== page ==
A major UN report has found that almost 2 billion people do not have access to safe drinking water.
Several factors are to blame, says Richard Connor At the United Nations, lead author of the report. He says growing urban populations, expanding agriculture, a lack of wastewater treatment infrastructure and climate change all play a role.
To be published as United Nations World Water Development Report First major UN conference on water since 1977 Running in New York.
It is intended as an update on progress towards ensuring that everyone in the world has access to safe drinking water by 2030 – one of the United Nations’ Sustainable Development Goals set in 2015.
This goal has been seriously derailed, says Connor. “Achieving universal coverage by 2030 would require quadrupling current rates of progress in the provision of water and supply services.”
The report finds that global demand for water has grown by 1 percent each year for the past 40 years and will continue to grow at the same rate for the next 30 years. “This growth in demand is concentrated in emerging economies and low-income countries,” says Connor. In particular, the demand for urban water is projected to increase by 80 percent by 2050.
This increase in demand has not been kept up with the provision of adequate wastewater-treatment infrastructure, the report found. It says that 80 percent of the world’s wastewater goes back into the environment without being treated or reused. As a result, at least 2 billion people use a source of drinking water that is contaminated with faeces, putting them at risk of various diseases such as cholera.
Climate change is likely to make access to clean water around the world even more difficult, says Connor. He says that seasonal water scarcity will become more common in parts of the world that currently do not experience such issues and more severe in areas where it is already a major problem.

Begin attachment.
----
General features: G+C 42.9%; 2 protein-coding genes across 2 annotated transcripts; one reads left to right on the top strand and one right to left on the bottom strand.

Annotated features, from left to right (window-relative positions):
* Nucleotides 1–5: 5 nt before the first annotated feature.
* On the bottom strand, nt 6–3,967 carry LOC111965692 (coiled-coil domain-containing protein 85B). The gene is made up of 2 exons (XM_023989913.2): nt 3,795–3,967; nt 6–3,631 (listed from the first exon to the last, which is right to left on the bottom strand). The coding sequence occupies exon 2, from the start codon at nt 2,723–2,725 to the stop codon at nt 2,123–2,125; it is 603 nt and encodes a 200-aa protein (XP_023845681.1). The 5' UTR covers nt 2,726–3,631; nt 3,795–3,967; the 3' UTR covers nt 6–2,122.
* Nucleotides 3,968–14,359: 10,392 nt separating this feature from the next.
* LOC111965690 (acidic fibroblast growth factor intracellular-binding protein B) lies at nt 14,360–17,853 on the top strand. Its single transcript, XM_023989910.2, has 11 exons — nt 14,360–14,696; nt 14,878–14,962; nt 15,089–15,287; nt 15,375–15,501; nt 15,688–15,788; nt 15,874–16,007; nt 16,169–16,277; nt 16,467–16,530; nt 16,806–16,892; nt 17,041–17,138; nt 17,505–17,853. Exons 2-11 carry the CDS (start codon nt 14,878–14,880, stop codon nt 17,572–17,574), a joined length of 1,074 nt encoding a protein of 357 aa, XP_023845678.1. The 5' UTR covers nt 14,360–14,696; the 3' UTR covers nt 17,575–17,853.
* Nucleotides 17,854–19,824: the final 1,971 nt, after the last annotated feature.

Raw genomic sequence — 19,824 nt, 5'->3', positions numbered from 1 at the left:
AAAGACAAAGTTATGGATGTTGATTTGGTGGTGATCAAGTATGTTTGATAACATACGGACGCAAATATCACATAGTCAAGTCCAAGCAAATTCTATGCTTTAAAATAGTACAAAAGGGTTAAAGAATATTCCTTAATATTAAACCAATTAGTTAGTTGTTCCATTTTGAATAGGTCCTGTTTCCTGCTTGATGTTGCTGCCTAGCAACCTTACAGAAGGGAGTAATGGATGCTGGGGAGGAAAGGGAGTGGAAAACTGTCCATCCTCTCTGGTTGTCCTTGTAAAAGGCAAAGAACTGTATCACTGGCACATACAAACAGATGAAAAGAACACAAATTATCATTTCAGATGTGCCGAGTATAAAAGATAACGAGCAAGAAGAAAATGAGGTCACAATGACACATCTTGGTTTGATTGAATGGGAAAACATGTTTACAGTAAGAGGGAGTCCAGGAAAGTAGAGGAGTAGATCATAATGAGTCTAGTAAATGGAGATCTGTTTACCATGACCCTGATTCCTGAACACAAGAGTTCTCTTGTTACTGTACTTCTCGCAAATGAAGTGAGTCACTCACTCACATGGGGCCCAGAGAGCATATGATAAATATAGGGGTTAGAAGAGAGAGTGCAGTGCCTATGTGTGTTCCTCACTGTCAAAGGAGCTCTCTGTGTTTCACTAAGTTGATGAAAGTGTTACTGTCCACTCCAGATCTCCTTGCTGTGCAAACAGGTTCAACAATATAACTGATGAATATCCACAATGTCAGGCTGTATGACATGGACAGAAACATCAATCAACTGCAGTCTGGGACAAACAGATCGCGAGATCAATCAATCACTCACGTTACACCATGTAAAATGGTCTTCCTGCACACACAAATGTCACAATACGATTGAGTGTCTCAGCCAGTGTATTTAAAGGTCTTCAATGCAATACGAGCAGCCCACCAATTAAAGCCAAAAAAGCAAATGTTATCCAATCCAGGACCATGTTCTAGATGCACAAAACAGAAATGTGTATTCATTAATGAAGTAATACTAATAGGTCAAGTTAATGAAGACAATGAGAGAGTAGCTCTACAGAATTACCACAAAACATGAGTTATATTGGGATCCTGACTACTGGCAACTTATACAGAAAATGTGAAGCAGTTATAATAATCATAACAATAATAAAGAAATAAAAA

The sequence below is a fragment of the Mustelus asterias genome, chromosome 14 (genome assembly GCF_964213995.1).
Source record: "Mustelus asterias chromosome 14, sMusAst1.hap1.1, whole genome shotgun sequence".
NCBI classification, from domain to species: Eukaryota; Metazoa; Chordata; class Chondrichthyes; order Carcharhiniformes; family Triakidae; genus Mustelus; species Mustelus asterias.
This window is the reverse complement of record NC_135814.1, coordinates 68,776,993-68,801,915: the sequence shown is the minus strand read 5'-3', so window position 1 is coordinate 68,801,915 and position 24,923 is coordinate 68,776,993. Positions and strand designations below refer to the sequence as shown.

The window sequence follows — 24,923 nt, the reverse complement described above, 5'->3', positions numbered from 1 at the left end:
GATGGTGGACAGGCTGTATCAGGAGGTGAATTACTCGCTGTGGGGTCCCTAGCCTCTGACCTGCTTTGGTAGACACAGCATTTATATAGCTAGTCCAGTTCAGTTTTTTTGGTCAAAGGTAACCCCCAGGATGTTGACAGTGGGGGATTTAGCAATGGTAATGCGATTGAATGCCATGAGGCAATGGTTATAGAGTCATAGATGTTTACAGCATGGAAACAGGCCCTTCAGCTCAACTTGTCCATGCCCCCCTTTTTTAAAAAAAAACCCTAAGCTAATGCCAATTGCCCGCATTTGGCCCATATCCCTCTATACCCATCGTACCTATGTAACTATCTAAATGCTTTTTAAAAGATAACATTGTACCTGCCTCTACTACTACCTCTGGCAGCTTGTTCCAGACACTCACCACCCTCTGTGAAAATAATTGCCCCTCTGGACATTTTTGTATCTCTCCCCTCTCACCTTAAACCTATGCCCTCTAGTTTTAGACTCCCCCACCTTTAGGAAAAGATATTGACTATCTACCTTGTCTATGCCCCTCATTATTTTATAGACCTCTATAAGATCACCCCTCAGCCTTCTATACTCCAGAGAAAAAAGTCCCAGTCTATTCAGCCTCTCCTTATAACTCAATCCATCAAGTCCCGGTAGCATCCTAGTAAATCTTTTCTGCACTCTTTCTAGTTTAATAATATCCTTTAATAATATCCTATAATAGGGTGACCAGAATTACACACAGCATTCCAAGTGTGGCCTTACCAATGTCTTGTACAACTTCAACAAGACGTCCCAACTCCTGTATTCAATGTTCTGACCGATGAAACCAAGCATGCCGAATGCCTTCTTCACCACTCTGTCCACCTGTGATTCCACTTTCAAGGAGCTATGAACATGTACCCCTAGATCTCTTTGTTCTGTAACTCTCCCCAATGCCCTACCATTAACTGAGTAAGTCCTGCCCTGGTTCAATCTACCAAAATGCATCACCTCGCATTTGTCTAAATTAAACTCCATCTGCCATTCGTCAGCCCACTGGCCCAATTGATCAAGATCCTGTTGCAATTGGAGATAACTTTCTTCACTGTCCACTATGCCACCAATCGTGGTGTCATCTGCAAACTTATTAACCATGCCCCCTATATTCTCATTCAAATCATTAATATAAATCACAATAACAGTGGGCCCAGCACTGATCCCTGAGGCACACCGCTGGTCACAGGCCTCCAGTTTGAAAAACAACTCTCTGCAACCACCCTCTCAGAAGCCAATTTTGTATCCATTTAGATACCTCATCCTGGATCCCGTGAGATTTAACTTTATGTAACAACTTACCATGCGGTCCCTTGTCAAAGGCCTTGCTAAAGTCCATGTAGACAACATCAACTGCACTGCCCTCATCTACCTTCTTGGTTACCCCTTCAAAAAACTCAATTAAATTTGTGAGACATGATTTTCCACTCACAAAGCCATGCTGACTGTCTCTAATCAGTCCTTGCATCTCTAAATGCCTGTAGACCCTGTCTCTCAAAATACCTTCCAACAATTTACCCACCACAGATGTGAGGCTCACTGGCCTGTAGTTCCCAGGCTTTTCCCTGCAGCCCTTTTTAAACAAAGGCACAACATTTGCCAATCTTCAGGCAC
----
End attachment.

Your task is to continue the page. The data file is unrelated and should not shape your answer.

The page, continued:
The global urban population facing water scarcity is projected to increase from 933 million people in 2016 to 2.4 billion people in 2050, with India projected to be the most affected country.
The report also found that 46 percent of the world’s population, which makes up 3.6 billion people, does not have access to a toilet or toilet that safely disposes of human waste. Connor says that the lack of access to water and sanitation around the world comes down to insufficient political will and priority-setting.
“Water is seen more as a social or environmental issue and therefore does not receive the same political attention because it is not seen as a driver of the economy,” he says.
Connor says he hopes this year’s UN water conference will lead to the development of more realistic goals around water. “Instead of going to the moon and saying that every single person on Earth should have access to all these services, I want to look at something more realistic and make it a binding agreement that states are responsible for fulfilling. “
“We are clearly not on track,” says Claire Seaward on WaterAid. “What is clear is a huge shift in ambition and approach is needed.”
“There is no magic bullet. What is really needed is that we all come together to strengthen the entire water and sanitation system,” she says.
It is unlikely that we will have clean water for all even by 2050 Greg Pierce at the University of California, Los Angeles. “While this is already a focus, doubling down on institutional and governance reforms could lead to much greater progress than what we have seen to date.”